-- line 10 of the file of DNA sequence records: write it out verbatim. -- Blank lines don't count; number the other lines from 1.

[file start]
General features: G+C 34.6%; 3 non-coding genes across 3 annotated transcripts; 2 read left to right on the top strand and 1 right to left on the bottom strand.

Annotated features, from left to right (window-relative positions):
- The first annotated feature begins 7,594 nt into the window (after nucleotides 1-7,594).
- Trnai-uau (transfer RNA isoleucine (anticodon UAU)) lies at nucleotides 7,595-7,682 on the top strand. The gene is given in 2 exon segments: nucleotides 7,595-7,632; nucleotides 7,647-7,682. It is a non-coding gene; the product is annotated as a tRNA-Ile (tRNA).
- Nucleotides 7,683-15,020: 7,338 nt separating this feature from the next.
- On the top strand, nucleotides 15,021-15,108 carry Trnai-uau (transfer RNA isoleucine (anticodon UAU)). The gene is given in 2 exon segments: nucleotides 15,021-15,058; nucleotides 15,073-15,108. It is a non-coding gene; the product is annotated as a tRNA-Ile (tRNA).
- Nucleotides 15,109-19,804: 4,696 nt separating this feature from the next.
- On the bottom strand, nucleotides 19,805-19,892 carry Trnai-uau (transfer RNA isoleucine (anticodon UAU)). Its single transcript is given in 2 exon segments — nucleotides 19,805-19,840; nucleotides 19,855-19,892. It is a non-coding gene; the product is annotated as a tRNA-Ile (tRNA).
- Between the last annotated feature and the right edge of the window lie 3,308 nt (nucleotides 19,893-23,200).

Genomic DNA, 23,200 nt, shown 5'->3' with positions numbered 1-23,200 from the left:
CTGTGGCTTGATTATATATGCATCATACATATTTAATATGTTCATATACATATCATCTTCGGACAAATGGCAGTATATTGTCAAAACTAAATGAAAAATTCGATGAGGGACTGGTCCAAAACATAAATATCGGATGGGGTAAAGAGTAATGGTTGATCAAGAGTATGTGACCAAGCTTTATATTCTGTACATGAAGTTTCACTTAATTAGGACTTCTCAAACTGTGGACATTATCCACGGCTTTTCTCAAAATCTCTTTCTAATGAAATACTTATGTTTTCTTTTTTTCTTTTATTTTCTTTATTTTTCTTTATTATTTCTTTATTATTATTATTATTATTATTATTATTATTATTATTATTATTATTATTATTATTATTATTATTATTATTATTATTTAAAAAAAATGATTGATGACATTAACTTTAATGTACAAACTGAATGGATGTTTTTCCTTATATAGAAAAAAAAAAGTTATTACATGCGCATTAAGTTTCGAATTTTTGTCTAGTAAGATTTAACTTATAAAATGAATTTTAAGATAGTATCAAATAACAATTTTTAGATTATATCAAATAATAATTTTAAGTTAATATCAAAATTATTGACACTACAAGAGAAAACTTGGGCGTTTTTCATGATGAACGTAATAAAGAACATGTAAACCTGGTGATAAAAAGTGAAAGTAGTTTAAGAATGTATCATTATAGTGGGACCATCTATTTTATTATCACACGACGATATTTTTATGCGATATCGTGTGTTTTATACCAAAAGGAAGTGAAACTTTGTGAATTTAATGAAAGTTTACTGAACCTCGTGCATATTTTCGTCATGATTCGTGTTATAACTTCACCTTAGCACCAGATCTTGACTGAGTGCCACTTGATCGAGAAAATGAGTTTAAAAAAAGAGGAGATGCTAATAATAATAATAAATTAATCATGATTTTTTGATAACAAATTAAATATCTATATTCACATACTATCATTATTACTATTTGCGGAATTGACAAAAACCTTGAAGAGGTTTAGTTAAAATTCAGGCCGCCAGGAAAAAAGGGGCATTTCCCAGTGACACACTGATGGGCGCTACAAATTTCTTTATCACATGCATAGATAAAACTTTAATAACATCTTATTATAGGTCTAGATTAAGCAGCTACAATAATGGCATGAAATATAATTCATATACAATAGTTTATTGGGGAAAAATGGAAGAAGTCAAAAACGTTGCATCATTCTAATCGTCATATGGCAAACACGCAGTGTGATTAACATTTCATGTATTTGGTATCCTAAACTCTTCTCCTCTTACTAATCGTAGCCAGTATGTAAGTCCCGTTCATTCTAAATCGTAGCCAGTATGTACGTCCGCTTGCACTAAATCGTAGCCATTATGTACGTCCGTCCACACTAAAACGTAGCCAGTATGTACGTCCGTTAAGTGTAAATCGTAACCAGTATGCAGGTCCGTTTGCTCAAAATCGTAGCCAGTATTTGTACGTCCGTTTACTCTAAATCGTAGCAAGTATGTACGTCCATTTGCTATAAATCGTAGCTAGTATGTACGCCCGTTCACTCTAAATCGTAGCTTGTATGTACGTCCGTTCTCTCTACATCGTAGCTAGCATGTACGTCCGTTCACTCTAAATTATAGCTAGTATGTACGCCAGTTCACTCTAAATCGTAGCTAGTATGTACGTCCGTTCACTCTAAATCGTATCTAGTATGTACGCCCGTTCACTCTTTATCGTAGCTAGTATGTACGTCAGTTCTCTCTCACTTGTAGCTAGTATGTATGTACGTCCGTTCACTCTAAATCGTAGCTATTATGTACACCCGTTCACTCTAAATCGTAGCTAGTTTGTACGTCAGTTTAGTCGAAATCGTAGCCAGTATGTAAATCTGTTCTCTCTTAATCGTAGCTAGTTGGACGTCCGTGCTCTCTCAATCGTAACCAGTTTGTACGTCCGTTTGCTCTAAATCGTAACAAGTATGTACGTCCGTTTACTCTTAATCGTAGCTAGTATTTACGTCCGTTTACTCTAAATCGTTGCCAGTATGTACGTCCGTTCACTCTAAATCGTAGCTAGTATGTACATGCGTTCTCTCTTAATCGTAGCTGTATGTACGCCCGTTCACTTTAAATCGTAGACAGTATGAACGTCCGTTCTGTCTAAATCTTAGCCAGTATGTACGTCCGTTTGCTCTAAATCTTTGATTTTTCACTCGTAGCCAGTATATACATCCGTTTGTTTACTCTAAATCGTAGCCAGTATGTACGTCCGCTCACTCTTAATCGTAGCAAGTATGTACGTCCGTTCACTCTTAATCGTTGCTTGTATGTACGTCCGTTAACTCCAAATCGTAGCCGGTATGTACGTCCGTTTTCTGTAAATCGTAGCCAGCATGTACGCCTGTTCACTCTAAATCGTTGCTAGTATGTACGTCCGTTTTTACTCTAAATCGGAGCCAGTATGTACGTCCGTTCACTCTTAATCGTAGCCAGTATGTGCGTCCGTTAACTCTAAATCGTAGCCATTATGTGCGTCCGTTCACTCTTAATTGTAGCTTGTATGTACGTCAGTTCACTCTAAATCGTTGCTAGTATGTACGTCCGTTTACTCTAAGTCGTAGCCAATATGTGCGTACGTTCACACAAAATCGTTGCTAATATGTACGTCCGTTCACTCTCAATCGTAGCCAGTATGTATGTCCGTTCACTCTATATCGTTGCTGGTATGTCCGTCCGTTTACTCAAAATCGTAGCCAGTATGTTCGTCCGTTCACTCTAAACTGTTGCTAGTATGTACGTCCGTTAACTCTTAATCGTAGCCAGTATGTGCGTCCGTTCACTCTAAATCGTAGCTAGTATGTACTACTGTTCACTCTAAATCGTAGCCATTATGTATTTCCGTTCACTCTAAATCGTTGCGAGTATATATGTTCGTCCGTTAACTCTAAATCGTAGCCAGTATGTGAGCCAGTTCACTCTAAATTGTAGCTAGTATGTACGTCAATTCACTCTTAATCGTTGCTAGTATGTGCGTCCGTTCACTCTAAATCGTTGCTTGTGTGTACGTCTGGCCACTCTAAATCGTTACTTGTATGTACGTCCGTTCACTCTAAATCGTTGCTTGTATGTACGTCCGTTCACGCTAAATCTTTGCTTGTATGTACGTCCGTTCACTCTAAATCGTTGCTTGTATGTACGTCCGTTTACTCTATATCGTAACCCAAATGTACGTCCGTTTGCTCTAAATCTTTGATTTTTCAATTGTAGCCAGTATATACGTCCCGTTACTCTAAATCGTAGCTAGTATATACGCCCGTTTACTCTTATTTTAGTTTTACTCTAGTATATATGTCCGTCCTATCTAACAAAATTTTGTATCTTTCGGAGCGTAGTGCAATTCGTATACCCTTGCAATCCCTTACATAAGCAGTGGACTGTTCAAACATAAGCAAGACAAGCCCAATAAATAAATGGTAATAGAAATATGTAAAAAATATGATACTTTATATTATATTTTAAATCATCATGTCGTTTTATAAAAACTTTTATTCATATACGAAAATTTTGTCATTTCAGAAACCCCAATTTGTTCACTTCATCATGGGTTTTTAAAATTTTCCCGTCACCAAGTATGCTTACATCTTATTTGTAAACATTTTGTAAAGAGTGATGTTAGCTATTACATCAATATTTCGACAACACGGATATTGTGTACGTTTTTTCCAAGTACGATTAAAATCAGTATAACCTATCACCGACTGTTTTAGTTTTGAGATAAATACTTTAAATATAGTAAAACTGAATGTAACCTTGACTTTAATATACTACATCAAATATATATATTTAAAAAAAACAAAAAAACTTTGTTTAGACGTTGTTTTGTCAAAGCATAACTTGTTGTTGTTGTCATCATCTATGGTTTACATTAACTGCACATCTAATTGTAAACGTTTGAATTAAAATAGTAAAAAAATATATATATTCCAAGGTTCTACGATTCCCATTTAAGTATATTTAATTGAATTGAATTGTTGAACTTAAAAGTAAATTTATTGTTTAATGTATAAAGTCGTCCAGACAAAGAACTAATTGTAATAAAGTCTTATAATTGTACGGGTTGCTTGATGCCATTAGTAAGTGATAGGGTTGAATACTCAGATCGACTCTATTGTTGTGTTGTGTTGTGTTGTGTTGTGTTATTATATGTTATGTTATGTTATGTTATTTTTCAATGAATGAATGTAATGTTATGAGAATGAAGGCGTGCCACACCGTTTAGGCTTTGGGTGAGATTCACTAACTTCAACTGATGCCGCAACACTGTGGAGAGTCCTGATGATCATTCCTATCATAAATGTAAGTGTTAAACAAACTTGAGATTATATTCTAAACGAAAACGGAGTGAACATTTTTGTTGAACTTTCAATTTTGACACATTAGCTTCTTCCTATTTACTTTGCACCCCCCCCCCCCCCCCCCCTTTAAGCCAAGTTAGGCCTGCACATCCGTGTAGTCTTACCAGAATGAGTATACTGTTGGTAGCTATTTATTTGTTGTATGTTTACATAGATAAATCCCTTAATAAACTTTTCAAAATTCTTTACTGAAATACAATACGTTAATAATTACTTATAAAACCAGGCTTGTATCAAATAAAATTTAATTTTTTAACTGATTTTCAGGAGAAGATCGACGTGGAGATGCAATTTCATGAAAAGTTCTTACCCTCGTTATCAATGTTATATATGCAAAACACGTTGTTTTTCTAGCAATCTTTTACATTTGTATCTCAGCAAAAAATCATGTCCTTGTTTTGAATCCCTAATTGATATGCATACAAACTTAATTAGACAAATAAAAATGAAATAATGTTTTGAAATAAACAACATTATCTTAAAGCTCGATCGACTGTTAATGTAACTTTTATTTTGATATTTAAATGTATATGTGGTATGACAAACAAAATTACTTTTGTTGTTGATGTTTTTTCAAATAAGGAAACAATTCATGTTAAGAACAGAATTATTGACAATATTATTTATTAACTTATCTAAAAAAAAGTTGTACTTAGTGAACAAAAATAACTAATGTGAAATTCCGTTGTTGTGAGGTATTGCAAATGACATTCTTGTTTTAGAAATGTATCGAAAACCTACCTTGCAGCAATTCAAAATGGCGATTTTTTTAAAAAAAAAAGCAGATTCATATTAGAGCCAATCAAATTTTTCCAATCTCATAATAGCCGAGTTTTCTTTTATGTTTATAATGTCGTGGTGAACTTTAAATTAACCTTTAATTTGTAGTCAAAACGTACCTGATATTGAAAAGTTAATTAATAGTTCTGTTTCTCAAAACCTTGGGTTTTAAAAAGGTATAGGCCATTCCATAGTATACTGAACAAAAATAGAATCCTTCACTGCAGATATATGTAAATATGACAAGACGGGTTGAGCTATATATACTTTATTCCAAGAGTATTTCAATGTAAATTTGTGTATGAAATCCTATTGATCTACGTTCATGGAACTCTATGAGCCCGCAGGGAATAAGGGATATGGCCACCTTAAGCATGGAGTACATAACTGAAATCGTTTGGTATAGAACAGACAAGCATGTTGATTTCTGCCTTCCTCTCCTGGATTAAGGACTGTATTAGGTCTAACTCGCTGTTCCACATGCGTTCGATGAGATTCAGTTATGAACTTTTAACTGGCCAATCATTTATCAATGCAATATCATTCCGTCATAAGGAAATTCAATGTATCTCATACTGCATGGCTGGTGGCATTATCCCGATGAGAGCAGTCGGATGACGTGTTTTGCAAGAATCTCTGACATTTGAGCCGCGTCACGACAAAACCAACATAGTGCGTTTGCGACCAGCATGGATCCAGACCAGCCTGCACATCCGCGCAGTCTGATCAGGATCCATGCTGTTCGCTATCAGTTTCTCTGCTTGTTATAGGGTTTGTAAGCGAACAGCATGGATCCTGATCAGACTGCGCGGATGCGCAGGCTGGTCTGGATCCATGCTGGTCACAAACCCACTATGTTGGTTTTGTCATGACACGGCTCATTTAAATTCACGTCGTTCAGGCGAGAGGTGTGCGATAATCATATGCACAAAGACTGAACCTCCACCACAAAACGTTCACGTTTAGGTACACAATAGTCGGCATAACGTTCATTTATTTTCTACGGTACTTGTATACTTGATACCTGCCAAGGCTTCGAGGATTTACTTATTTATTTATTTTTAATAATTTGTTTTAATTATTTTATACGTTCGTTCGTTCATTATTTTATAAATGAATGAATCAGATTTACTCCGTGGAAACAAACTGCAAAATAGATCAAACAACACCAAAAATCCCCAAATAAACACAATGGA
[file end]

Genomic DNA, 23,200 nt, shown 5'->3' with positions numbered 1-23,200 from the left: